2.  Exhaust all your options

For many people who play the lottery, they typically limit their choices to “special dates” like anniversaries, birth month and dates and the likes.

While these dates carry precious memories, choosing them means you’re limiting yourself to less than half the numbers available from 1 through 31. Therefore, ensure you exhaust all of your options in terms of picking numbers.

“If you pick your own numbers and only play birthdays and anniversaries, you’re splitting the pot with 20-40 people. If you spread the numbers out across the whole track, you’ll either be the only winner or will split it with only one or two people,” said Lustig.

3.  Ensure you stick with your guts

In his book, Lustig recommended a specific way to find the numbers that you’re most comfortable with, but ultimately, never go back on a group of numbers that you believe would win you the jackpot.

“Remember, a set of numbers wins the grand prize, not individual numbers,” notes Lustig.

Therefore, while it is alright to repeat one or two numbers, it is necessary when playing multiple cards to have enough variety when grouping selected numbers. Doing this helps maximize your odds.

4. Maintain consistency

If you want to increase your chances of winning a particular game, it is important to consistently follow past and future drawings to get an insightinto the winning patterns—if any.

“Never miss a drawing in the game you’re playing. Every Saturday, every Wednesday, every week,” said Lustig.

5.  Know your limits and don’t be carried away

Winning the jackpot can be a life-changing experience for not only you but your loved ones, however, it is important not to invest so much money into lottery tickets than you’re willing to lose.

While buying 100 tickets gives you a better chance that buying 10, but only do this if you’re able to afford a loss—as lottery tickets are not a regular investment.

“One of the things that I preach to people all the time is budget, budget, budget,” Lustig says. “Set a budget of what you’re going to spend. Do not get caught up in what’s called lottery fever”

“Don’t spend grocery money. Don’t spend rent money. Figure out what you can afford to spend. Don’t worry about how much Joe Blow down the street is spending. … Figure out what your budget is, what you can comfortably afford to spend, and stay within that budget,” he continued.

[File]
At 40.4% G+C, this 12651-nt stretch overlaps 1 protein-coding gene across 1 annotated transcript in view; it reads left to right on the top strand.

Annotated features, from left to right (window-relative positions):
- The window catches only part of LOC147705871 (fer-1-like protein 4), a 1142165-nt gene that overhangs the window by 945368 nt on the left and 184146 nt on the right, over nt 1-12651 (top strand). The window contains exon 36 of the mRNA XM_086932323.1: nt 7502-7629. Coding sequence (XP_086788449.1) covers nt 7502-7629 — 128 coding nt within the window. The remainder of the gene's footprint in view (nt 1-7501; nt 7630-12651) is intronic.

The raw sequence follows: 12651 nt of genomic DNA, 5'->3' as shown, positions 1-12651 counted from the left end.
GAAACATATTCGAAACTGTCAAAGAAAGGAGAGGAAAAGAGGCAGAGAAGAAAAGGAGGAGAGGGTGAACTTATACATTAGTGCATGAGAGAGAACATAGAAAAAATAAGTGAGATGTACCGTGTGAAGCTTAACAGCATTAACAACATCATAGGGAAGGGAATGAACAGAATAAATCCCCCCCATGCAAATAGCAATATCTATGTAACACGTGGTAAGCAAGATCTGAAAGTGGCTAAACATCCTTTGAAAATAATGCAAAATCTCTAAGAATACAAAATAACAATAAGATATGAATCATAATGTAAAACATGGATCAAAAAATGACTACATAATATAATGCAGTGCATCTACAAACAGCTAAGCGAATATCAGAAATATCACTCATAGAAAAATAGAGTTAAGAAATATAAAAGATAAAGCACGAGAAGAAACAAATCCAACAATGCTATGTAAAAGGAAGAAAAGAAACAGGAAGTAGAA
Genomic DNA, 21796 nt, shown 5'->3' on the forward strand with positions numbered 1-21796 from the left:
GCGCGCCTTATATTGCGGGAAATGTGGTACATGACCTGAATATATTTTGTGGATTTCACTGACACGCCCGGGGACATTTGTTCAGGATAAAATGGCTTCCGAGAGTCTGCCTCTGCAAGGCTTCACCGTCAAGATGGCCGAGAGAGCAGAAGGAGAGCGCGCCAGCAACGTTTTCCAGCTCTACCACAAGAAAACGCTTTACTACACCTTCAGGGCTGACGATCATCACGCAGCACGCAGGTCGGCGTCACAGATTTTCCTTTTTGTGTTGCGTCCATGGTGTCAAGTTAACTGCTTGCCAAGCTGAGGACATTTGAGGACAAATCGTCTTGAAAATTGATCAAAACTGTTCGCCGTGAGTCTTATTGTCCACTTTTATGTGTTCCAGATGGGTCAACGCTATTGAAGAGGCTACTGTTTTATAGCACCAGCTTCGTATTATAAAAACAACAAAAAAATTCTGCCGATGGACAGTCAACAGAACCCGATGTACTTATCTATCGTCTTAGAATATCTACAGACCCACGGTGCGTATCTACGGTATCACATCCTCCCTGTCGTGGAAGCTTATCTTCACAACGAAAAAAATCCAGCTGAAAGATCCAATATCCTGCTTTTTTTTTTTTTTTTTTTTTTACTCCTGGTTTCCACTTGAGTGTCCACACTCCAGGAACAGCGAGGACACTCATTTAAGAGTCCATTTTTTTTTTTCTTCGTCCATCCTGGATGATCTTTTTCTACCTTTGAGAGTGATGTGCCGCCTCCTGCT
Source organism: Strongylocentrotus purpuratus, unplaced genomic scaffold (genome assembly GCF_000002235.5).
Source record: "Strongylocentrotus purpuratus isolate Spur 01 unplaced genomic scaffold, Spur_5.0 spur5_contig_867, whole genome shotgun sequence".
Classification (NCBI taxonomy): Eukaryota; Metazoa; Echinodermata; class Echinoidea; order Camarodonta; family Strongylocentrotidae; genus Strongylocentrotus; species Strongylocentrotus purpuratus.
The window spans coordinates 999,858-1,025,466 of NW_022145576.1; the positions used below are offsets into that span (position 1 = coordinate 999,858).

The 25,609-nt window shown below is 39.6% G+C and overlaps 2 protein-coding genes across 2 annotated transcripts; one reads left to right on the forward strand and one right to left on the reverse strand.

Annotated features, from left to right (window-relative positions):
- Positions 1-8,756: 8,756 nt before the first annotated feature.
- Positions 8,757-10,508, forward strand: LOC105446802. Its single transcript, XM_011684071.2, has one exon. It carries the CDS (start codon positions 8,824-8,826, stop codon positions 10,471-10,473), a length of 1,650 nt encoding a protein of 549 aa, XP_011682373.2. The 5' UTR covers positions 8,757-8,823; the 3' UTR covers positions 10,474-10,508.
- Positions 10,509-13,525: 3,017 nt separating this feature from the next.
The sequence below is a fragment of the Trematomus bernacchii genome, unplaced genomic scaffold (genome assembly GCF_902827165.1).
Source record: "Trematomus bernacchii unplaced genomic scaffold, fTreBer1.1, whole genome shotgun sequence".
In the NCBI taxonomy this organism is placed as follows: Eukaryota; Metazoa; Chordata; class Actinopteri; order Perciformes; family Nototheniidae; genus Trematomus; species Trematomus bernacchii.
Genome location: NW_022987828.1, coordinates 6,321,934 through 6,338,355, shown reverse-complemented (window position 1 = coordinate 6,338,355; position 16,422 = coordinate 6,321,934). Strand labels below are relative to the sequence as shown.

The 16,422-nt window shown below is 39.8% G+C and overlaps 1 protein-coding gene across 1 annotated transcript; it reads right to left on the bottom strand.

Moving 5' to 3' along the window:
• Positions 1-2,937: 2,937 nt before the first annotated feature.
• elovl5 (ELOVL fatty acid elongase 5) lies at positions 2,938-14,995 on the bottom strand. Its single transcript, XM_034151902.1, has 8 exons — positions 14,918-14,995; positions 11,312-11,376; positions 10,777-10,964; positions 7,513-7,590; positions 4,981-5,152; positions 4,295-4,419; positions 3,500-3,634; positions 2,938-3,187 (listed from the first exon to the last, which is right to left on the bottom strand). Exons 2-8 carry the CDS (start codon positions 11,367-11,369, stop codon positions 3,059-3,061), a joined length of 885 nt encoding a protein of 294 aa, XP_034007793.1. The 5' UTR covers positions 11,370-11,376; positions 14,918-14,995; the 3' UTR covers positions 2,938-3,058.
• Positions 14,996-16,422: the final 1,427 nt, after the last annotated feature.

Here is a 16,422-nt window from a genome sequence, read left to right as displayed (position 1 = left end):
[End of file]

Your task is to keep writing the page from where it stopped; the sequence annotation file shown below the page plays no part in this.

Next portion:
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Travel & Escape

48 hours in . . . Bruges, an insider guide to Belgium’s city on water

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Little Bruges, the perfect pocket-sized medieval city, was a Sleeping Beauty. Laced with canals, it was one of the great North European trading ports in late medieval times. The magnificently detailed paintings of its artists, such as Jan van Eyck and Hans Memling, record its wealth in clothing, jewellery and ornament. Then it fell rapidly into decline and slept until rediscovered and restored to glory in the 19th century.

Today its new riches are in tourism, carefully managed and constantly refreshed by year-round cultural events, so that it retains the dynamism of a living city. The best way to appreciate all this is to stay a few days, luxuriating in the dreamily romantic boutique hotels, and visiting the rewarding museums and churches at your leisure. Above all, this is a place to walk and wonder, and there are still plenty of quiet corners to discover, where historic Bruges sleeps on.

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Travel & Escape

Europe’s most incredible cosy cabins for watching the Northern Lights

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The Northern Lights are a phenomenon likely to appear on the wish, bucket or to-do list of any intrepid traveller. And what better way to experience them in Europe than by bunking down in cosy cabins, surrounded by miles of forest, still water or the peaks of mountains. They might be pared-back but still boast polished elements, whether it’s a heated hot tub in Sweden, an ‘igloo’ extension in Norway or a glass roof above your bed in Finland. Nothing distracts as the Aurora Borealis flames across the sky – curl up under a blanket and take a look inside. . .